Leveraging Underutilized Infrastructure to Improve Food Access & Supply (June 10) - Using vacant buildings, open spaces, and closed restaurants with refrigerated storage to provide sites for food distribution and safe supply. Discussion Leaders: Eric Henry, TS Designs, Burlington; Heidi Norwick, Alamance United Way; Doug Calaway, Your Local Greens, Burlington.
Food Business Innovation in the Time of COVID-19 (June 17) - Keeping food-related businesses in business. Discussion leaders: Gabriel Cummings, Working Landscapes, Warrenton; Emily McCormick and Ron Judkins, Co-owners, “On Main Southern Eatery”, Warrenton.
By: Devin Steele from eTextile Communications
Fairystone Fabrics, a Burlington, N.C., textile manufacturer specializing in warp knitting, warping and sueding, has produced technical fabrics for automotive, filtration and some niche markets such as medical for many years.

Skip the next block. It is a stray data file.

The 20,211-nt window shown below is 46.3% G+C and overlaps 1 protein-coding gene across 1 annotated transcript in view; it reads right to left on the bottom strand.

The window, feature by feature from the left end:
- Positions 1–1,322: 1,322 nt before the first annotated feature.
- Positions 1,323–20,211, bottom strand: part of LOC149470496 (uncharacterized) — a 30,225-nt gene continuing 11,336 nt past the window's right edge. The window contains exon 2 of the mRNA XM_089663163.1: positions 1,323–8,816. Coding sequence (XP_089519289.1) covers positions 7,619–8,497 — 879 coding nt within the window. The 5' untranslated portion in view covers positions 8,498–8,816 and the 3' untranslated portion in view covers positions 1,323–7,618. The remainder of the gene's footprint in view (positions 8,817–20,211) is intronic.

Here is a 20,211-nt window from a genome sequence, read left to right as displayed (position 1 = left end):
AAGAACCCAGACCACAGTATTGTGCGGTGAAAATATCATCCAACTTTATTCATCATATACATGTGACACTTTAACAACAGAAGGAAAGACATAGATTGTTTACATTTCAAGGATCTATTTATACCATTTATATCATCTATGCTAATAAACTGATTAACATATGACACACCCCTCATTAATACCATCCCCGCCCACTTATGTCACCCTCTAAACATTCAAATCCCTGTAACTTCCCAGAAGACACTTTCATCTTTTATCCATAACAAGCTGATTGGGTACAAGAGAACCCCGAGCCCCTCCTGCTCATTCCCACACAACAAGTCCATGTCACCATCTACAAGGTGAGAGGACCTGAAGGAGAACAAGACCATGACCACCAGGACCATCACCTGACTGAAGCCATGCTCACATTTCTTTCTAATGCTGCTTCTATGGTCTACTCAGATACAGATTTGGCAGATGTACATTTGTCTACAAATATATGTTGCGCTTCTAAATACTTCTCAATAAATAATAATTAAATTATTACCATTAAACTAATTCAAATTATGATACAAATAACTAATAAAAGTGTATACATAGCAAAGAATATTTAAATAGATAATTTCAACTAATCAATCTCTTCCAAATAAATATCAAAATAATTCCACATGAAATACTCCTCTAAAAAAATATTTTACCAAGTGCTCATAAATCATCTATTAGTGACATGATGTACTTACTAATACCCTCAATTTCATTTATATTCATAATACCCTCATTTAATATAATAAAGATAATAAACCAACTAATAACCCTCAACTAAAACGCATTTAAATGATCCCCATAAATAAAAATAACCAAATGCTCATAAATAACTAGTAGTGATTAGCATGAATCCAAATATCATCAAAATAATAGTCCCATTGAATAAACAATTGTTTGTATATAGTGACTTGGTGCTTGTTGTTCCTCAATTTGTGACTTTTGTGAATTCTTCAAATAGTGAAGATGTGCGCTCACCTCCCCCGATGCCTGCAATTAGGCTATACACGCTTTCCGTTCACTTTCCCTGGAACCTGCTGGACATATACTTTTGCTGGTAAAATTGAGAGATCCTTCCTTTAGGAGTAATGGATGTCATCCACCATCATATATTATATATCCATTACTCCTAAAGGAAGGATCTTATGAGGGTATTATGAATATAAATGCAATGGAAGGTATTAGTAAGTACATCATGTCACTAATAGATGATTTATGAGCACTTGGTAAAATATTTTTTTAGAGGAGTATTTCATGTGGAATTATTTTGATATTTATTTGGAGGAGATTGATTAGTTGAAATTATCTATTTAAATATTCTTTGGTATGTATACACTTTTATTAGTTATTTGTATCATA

The company, which produces laminated fabric for several different levels of PPE gowns, has ramped up production in the medical field from six to eight tricot machines to 56 in nine weeks, according to company President Jim Bryan.
“We were given specifications by our customer and developed a number of samples until we found the best alternative,” Bryan said. “It is actually a fabric we made a number of years ago with slight modifications.”
The fabric has some unique features from a manufacturing perspective, and requires retrofitting machines with auxiliary equipment, he pointed out. Some it had in-house, some it imported from Europe and some it made from spare parts or used local machine shops, he added.